Ira PilgrimIRA'S CORNERFilename:N-program

October 9, 2003 (Ira Pilgrim)


Stupidity, I've heard it said, is defined as continuing to do the same thing, but expecting a different result. In this, stupidity is different from simple ignorance.

Let's say, for instance, that you have no idea how it feels to bash your thumbnail with a hammer. So you do that and discover it to be a tremendously unpleasant sensation. That's an act of ignorance; you didn't have the information.

Now, let's say you bash your thumb again.

That's an act of stupidity; you had the information but were unable or unwilling to process it, follow it to its logical conclusion.

Leonard Pitts, 2002

In the June 6, 2002 issue of the Santa Rosa Press Democrat above an article by Derek J. Moore is a picture of a man holding a large rattlesnake by the tail as the two vertebrates stare at each other. The article tells us that the man in the business of rescuing snakes and turning them loose again. It also says that he has been bitten by rattlesnakes 11 times. He is with an organization called Sonoma County Reptile Rescue. I don't know how many people are in that organization, but I suspect that it might be only one. When a person is bitten by a venomous snake, we can conclude that either he didn't know that the snake was there, or that he was careless. When he is bitten twice, it might be for the same reasons. When he is bitten 11 times, the only reasonable conclusion is that he is a damn fool. Lots of damn fools get their pictures in the paper. It is called "news."

Once you have been bitten by a poisonous snake, you develop an immunity to the effect of the poison, provided that it is the same species of snake. The same thing is true for bee venom and part of the conditioning for a beekeeper is being deliberately stung a number of times over a period of time in order to develop an immunity to the bee venom. While a rattlesnake bite is not usually fatal to an adult, it can be damned uncomfortable for quite a while.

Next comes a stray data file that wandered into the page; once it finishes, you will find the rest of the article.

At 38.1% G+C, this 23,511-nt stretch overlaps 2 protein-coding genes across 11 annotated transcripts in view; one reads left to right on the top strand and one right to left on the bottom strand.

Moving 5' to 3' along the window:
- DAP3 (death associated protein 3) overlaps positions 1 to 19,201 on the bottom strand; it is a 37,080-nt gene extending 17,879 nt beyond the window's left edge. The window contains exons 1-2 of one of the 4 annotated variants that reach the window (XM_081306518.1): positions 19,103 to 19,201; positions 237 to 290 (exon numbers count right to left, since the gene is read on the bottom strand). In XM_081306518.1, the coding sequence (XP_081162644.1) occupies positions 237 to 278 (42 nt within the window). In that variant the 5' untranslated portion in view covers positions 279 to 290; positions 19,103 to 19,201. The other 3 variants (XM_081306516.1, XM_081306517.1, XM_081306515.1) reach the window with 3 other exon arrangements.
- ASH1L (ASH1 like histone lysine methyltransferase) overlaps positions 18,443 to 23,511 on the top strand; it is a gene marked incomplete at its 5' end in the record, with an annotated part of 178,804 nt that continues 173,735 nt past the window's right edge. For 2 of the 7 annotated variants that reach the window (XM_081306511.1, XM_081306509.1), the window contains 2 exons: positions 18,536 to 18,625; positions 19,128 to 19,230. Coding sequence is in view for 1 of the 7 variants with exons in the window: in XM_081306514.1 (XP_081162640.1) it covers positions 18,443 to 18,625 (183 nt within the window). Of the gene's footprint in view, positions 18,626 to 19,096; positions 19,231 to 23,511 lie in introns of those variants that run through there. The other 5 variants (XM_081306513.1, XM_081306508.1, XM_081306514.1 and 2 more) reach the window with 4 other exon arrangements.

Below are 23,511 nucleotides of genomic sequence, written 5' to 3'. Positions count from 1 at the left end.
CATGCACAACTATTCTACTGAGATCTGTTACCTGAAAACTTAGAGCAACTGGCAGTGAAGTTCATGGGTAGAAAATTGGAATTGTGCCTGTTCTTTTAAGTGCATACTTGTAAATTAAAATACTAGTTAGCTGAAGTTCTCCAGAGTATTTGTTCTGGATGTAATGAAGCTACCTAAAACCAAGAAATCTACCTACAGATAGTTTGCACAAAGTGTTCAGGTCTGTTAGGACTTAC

When I was in high school, I was very interested in reptiles and did science projects about them. I had pet snakes and turtles. I did not mess with poisonous snakes, although I did know how to treat snakebite according to the conventional wisdom of the time. Anyone who tromps the woods should know this.

I have been bitten by non-poisonous snakes and even by a salamander. It is a minor annoyance and isn't anywhere near as dangerous as being bitten by a human being.

When I find a snake on my property, I usually catch it to show to my wife and grandchildren. I may keep it in a cage for a while and then turn it loose. If it is a rattlesnake, I kill it. I don't want my wife, a grandchild or myself bitten. It is true, that rattlesnakes kill pesky rodents like mice, but so do gopher snakes and other snakes that are harmless to people. I like having all sorts of wildlife around my house, but I draw the line at dangerous ones. I feel the same way about people.

Next column

Return to the Science Home Page

Return to Ira's Home Page